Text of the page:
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Durham e-Theses
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The nature of growth in the biofuel feedstock and bloom-forming green macroalga Ulva

YOON, KEVIN,JONG,COOK (2020) The nature of growth in the biofuel feedstock and bloom-forming green macroalga Ulva. Doctoral thesis, Durham University.

Full text not available from this repository.
Author-imposed embargo until 10 March 2021.

Abstract

Ulva is a genus of multicellular green algae that is phylogenetically similar to uni- cellular green algae such as Chlamydomonas and Ostreococcus. Ulva is present in much of the coastal benthic zones worldwide, and is of great interest for three main reasons. Firstly, Ulva is an important feedstock for biofuels. Secondly, many Ulva species are massively proliferating organisms that cause Harmful Algal Blooms, which are ecologically devastating. Finally, Ulva is an important model organism that could elucidate the evolution of multicellularity. This thesis investigates the physiology of growth in Ulva in four sequential results chapters. The first establishes a statistical proof for the goodness of fit of gene family occupancy data to a discrete power law model. This was an assumption used in the only Ulva genome study, which found no genomic signature for multicellularity. This establishes the baseline for the in- vestigation of bottom-up morphogenesis in Ulva. The second is the investigation of differential growth, by identifying cell tessellation patterns in different morphologies of Ulva thalli, namely the “ribbon” and “leaf” morphotypes, with mathematical mod- els using Voronoi tessellations. The third expands investigates differential growth in the ribbon and leaf morphotypes with a focus on identifying potential mechanisms with further mathematical models using Centroidal Voronoi Tessellations. The fourth aims to develop experimental techniques to confirm the hypotheses arising from the mathematical modelling in the second and third chapters. The first part involves the use of EdU cellular proliferation assays. The remainder of the chapter will investigate the development of a live-imaging biomass monitoring system that aims to improve the accuracy, reliability and temporal resolution of aquatic biomass measurements. It can be concluded that Ulva does not show a genomic signature for multicellularity, and bottom-up mechanisms likely explain its morphogenesis and morphologies.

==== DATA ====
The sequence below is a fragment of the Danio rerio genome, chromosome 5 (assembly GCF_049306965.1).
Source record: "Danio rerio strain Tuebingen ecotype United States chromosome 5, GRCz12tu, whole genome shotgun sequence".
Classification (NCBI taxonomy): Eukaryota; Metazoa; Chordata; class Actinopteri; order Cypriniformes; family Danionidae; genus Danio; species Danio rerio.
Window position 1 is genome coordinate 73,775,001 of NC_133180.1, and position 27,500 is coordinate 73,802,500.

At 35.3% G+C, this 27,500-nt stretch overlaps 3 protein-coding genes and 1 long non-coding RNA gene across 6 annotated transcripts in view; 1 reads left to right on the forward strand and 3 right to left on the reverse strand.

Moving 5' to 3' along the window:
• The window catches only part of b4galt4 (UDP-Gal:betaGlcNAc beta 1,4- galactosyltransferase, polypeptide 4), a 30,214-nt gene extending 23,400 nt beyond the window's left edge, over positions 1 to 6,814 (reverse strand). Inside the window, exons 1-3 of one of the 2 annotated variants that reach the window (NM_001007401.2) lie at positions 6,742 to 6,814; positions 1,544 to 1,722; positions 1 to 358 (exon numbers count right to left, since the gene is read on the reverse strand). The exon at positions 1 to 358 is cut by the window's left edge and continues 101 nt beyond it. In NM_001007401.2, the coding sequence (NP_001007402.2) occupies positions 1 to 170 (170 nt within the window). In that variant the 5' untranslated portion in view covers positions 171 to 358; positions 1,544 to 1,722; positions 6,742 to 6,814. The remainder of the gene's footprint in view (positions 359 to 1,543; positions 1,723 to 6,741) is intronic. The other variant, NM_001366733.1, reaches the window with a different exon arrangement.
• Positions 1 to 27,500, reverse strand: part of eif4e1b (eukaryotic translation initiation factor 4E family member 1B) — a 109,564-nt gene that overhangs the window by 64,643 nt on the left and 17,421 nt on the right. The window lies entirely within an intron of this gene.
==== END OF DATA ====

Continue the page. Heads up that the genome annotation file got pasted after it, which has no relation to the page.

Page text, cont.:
Item Type:Thesis (Doctoral)
Award:Doctor of Philosophy
Faculty and Department:Faculty of Science > Biological and Biomedical Sciences, School of
Thesis Date:2020
Copyright:Copyright of this thesis is held by the author
Deposited On:18 Mar 2020 15:00

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